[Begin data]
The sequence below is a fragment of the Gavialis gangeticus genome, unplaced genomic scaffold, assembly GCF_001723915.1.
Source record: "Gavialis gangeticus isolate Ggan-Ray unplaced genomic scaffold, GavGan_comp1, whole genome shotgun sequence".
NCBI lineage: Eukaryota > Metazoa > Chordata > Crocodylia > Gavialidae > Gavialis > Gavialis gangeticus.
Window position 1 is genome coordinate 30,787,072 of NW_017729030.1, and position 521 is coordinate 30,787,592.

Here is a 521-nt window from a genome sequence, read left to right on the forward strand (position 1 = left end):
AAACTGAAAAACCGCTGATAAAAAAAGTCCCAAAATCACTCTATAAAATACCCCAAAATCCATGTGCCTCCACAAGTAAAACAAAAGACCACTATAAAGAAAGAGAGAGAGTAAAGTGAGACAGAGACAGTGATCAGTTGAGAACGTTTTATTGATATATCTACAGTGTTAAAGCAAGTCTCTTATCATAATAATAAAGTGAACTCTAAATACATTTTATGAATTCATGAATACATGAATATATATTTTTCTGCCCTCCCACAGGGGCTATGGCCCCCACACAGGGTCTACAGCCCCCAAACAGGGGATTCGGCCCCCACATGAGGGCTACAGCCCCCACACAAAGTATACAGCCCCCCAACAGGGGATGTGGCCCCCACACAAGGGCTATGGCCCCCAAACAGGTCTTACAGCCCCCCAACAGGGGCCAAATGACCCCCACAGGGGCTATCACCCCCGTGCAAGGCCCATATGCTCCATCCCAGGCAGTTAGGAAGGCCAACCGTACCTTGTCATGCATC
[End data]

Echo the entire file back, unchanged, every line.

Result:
The sequence below is a fragment of the Gavialis gangeticus genome, unplaced genomic scaffold, assembly GCF_001723915.1.
Source record: "Gavialis gangeticus isolate Ggan-Ray unplaced genomic scaffold, GavGan_comp1, whole genome shotgun sequence".
NCBI lineage: Eukaryota > Metazoa > Chordata > Crocodylia > Gavialidae > Gavialis > Gavialis gangeticus.
Window position 1 is genome coordinate 30,787,072 of NW_017729030.1, and position 521 is coordinate 30,787,592.

Here is a 521-nt window from a genome sequence, read left to right on the forward strand (position 1 = left end):
AAACTGAAAAACCGCTGATAAAAAAAGTCCCAAAATCACTCTATAAAATACCCCAAAATCCATGTGCCTCCACAAGTAAAACAAAAGACCACTATAAAGAAAGAGAGAGAGTAAAGTGAGACAGAGACAGTGATCAGTTGAGAACGTTTTATTGATATATCTACAGTGTTAAAGCAAGTCTCTTATCATAATAATAAAGTGAACTCTAAATACATTTTATGAATTCATGAATACATGAATATATATTTTTCTGCCCTCCCACAGGGGCTATGGCCCCCACACAGGGTCTACAGCCCCCAAACAGGGGATTCGGCCCCCACATGAGGGCTACAGCCCCCACACAAAGTATACAGCCCCCCAACAGGGGATGTGGCCCCCACACAAGGGCTATGGCCCCCAAACAGGTCTTACAGCCCCCCAACAGGGGCCAAATGACCCCCACAGGGGCTATCACCCCCGTGCAAGGCCCATATGCTCCATCCCAGGCAGTTAGGAAGGCCAACCGTACCTTGTCATGCATC